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Starting the Adoption from Foster Care Process
How to talk with your family about adopting from foster care
How to talk with your family about adopting from foster care

Telling your family you are adopting from foster care can be a mixed bag of emotions. Here are some resources to help you share the news.

Written by Laurie Bohm
Updated over a week ago

Adopting from foster care is a really exciting and meaningful way to add to your family. It is a life-changing step to take and it's possible your family and friends may have reservations. Because of the stigma around adopting from foster care, your network of support may be hesitant to celebrate this big step. Here are a few things to think about when you consider sharing your news. 

Be aware of the stigma and misconceptions around adopting from foster care
What are some of those misconceptions? Oftentimes, people assume adoption is too expensive (adopting from foster care can be pretty close to free) or takes too long (it depends). Some people are under the impression that every youth in foster care is destructive, has too many behavioral or medical needs, or that kids in foster care have done something wrong. In reality, all of those assumptions are inaccurate and unfair. Youth enter foster care through no fault of their own and need the love and support of the right family -- just like everyone else. 

For more, check out our article, Clearing up myths about adopting from foster care.

Let them know how important their support is
Ultimately, we hope that your family and friends can support you throughout this big step in your life. Even if your family has reservations, be sure to let them know just how important their support is to you. Adoption is a journey filled with ups and downs and feeling supported by friends and family is incredibly important.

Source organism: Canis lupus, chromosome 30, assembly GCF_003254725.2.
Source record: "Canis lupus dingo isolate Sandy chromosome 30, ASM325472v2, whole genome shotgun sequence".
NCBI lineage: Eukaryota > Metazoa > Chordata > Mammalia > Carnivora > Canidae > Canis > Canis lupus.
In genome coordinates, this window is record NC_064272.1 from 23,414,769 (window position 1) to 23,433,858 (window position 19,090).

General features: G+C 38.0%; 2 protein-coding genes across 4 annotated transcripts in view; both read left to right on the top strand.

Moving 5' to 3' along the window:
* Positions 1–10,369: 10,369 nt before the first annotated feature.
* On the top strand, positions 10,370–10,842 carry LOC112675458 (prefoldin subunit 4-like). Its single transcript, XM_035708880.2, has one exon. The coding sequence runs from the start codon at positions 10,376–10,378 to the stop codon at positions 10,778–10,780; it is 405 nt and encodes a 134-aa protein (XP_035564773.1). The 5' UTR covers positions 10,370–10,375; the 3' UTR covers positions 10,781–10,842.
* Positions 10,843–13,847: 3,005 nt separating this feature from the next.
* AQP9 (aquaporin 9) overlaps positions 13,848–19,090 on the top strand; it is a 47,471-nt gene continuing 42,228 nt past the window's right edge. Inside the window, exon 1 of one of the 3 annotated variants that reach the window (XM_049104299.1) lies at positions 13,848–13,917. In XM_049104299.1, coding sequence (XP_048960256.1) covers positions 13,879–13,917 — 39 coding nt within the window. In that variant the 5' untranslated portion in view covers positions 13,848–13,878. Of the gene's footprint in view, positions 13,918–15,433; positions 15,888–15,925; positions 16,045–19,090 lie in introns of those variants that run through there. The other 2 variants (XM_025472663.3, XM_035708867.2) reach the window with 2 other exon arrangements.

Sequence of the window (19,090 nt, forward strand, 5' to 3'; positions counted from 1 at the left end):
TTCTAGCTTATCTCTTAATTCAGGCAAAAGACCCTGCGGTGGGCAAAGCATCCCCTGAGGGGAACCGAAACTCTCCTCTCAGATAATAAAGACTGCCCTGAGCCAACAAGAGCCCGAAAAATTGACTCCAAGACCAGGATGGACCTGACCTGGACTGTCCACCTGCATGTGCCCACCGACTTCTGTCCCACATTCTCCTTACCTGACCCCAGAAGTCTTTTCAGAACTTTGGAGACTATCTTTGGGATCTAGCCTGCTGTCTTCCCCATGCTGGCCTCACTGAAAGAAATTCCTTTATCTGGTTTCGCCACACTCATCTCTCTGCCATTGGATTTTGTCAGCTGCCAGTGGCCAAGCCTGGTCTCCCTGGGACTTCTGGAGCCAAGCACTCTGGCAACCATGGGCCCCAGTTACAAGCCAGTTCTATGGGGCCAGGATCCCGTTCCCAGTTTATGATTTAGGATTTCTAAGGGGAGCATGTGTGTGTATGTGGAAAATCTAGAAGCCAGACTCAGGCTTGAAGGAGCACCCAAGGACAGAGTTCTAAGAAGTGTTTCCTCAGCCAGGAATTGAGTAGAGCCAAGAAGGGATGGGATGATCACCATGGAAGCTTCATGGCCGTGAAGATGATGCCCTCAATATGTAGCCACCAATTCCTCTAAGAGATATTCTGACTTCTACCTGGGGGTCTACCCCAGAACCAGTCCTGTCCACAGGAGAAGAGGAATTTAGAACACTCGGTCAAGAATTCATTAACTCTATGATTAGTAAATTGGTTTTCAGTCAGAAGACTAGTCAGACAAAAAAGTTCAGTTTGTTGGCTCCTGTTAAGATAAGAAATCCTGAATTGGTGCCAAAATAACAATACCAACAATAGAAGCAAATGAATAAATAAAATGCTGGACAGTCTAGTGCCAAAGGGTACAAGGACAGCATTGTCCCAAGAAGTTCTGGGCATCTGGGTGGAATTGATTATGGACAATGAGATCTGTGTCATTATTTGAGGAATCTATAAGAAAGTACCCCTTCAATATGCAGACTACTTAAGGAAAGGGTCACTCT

Be prepared for their questions
Though every family is different, there are some common questions you may encounter. Some people will wonder why you decided to adopt from foster care instead of adopting an infant privately, others will wonder if you are worried about a variety of outcomes, what the process is like, and/or if it's expensive to adopt. These questions might seem overwhelming and intrusive at times, but they're usually coming from a place of ignorance and not ill-will. It's certainly not your responsibility to help educate everyone you know on adoption from foster care, but be aware that your family and friends may feel entitled to come to you with every question they've ever had about foster care and the adoption process. 

Tell them on your own terms
There is not a right or wrong way to tell your family and friends about this personal decision. Some people prefer to tell their loved ones in the very beginning of the process so they can really take advantage of their support; others will wait until later in the process when they have more information. Whatever you decide to do is the right thing. You know your family and friends best -- make the choice when you are ready. 

Offer resources
Even if your family and friends are super excited and supportive, offering resources to help them learn more about the process and what to expect can be helpful. You may have come across resources in your own research and it's always ok to ask your agency if they have suggestions for information you can share with friends and family.  Finally, feel free to share the Northwest Adoption Exchange website so that your friends and family can take steps to educate themselves and learn about the personal stories of youth in foster care who deserve adoptive families. 

Want to know some of the reactions you might get when sharing that you're planning to adopt from foster care?  Check out this article on, It's Different When You're Adopting.  

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